Honda CR-V Owners Club Forums banner

1 - 20 of 27 Posts

·
Registered
Joined
·
163 Posts
Discussion Starter #1
Does anyone know the location and have instructions on how to change this out? The owners manual says to have this done by the dealer but in most cases this should be able to be done by a DIY'er. I know older hondas you simply pop out the glove box and it's right there. Is that the location on the 17 CRV's?
 

·
Registered
Joined
·
1,661 Posts
Yes. I just looked. Unlatch the box by pushing down on the support rod on the right at the end that goes into the glovebox door. (You'll feel a little grippy dip near the end of the rod.) Squeeze the top rear of the box to release the catches from the frame and let the box drop. You'll now be staring at the cabin filter access panel.

I find it hilarious that they give you complete oil change instructions, but tell you that the cabin filter is dealer-only. I can only imagine how much they'd charge for this!
 

·
Registered
Joined
·
1,661 Posts
Dealers in my area charge $99 - with coupon!
That shows some real chutzpah; I think it might have taken me three minutes (with no instructions) to do this, and the part is all of $20 or so. (if you aren't paying dealership-extortion prices for that too.)
 

·
Registered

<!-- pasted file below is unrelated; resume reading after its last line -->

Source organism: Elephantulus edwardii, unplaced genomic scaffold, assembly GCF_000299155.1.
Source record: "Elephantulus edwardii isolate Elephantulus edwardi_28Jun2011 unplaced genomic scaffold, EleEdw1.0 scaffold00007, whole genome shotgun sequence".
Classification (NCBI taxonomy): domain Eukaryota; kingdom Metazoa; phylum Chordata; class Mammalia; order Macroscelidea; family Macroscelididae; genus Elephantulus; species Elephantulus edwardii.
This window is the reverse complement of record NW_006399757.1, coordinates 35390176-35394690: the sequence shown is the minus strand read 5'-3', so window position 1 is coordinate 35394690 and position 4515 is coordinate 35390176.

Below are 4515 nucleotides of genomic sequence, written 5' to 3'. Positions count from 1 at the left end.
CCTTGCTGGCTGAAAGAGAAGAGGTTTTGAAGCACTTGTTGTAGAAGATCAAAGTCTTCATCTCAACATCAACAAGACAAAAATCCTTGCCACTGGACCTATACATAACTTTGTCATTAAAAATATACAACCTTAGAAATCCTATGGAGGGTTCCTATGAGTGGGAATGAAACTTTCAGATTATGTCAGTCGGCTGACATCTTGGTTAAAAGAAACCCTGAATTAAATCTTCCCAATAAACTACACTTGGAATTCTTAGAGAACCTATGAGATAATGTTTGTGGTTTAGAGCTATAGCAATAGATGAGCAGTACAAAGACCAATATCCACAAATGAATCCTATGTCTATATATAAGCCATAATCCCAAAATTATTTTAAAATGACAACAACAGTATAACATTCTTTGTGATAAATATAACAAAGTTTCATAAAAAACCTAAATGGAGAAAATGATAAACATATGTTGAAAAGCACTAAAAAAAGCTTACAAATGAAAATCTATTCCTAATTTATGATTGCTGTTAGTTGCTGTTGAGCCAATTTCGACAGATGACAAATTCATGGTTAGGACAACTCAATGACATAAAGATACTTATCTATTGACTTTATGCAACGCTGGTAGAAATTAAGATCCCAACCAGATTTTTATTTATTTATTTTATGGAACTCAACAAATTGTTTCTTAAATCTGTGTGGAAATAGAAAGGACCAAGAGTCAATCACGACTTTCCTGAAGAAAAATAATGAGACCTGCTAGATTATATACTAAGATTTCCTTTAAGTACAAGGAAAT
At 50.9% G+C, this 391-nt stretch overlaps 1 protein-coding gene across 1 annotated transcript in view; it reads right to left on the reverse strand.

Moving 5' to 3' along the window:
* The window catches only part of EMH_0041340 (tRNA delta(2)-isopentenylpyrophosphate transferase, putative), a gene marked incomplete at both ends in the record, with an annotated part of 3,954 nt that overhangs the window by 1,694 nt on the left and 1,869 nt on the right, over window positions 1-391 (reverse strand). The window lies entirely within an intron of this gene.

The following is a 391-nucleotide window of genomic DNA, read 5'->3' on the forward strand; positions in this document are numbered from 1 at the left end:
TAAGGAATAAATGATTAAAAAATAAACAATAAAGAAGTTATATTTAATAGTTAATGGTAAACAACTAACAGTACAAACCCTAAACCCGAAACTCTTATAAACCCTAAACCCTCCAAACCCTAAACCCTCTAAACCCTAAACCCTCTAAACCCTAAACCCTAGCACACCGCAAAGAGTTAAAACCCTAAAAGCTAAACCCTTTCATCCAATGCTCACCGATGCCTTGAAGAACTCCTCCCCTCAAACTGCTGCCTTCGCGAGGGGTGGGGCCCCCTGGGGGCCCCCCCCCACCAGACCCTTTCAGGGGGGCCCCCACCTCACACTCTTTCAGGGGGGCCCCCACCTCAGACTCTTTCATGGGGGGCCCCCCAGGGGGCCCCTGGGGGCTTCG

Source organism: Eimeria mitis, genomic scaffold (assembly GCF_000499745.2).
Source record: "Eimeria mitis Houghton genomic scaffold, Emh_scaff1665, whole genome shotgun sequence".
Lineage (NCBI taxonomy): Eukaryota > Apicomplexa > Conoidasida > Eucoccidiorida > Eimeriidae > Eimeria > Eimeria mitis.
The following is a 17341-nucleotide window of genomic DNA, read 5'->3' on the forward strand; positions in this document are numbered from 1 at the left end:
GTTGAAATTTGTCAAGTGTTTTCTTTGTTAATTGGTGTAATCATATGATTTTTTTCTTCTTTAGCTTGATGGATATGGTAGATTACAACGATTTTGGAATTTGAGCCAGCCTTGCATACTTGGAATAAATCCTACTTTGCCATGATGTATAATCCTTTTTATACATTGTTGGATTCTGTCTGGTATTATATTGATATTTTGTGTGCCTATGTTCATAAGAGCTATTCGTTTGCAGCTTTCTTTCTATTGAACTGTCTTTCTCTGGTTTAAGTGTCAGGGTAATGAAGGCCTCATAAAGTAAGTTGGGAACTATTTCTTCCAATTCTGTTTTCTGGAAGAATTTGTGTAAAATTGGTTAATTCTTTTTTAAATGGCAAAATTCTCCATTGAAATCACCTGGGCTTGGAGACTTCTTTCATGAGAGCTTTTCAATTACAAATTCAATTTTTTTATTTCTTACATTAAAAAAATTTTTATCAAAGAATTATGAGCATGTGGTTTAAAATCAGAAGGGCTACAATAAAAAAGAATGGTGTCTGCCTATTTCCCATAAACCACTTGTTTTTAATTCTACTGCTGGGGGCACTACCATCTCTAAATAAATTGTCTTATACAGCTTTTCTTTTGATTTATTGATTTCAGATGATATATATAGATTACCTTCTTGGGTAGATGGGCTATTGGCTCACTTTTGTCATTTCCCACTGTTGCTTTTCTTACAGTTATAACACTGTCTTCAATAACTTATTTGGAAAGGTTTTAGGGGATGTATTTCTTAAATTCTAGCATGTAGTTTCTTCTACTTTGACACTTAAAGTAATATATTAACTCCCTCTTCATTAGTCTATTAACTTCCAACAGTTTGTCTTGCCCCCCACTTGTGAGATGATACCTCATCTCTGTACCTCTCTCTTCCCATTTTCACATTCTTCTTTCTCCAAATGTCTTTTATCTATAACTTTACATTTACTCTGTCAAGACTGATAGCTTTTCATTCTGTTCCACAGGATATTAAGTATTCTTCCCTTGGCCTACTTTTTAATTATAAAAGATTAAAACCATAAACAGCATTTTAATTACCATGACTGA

Joined
·
679 Posts
Dealers are thieves, they are absolute thieves. The best innovation from Tesla is the dealing with consumers directly - something that Honda likely will never do as they don't care about their customers one bit.
 

·
Registered
Joined
·
1,592 Posts
Check RockAuto.com for the cabin filters. I buy their least expensive and change them myself. Hey, its not rocket science. Look the change-out up on YouTube. I suppose if you have deep pockets and are afraid of doing anything easy for yourself you'll stay happy giving the dealer lots of money for next to doing nothing. .......anyway, that's my two cents worth.
 

·
Registered
Joined
·
1,661 Posts
Dealers are thieves, they are absolute thieves. The best innovation from Tesla is the dealing with consumers directly - something that Honda likely will never do as they don't care about their customers one bit.
Most manufacturers would like very much to deal with consumers directly. However, state dealer franchising laws prohibit this. (This, incidentally, is why you can't buy a Tesla at a Tesla dealership in most states. Everything is a factory order that you must place online and then wait for your manufacturing date to roll around.)

And, if you hate Honda so much, why on earth did you just buy one? It's not as if there are no alternatives.
 

·
Registered
Joined
·
1,310 Posts
Note that the filters used in the gen 4 CRV's are larger than the 2017's filters. So gen 4 filters will not fit.
 

·
Registered
Joined
·
1,661 Posts
Those filters are unlikely to filter particulates any better than pleated filters, and for volatile contaminants (which carbon can theoretically filter) will quickly become saturated. (There's a reason commercial air filters, even for places like hospitals, don't use carbon; there's just no point.)
 

·
Registered
Joined
·
548 Posts
Those filters are unlikely to filter particulates any better than pleated filters, and for volatile contaminants (which carbon can theoretically filter) will quickly become saturated. (There's a reason commercial air filters, even for places like hospitals, don't use carbon; there's just no point.)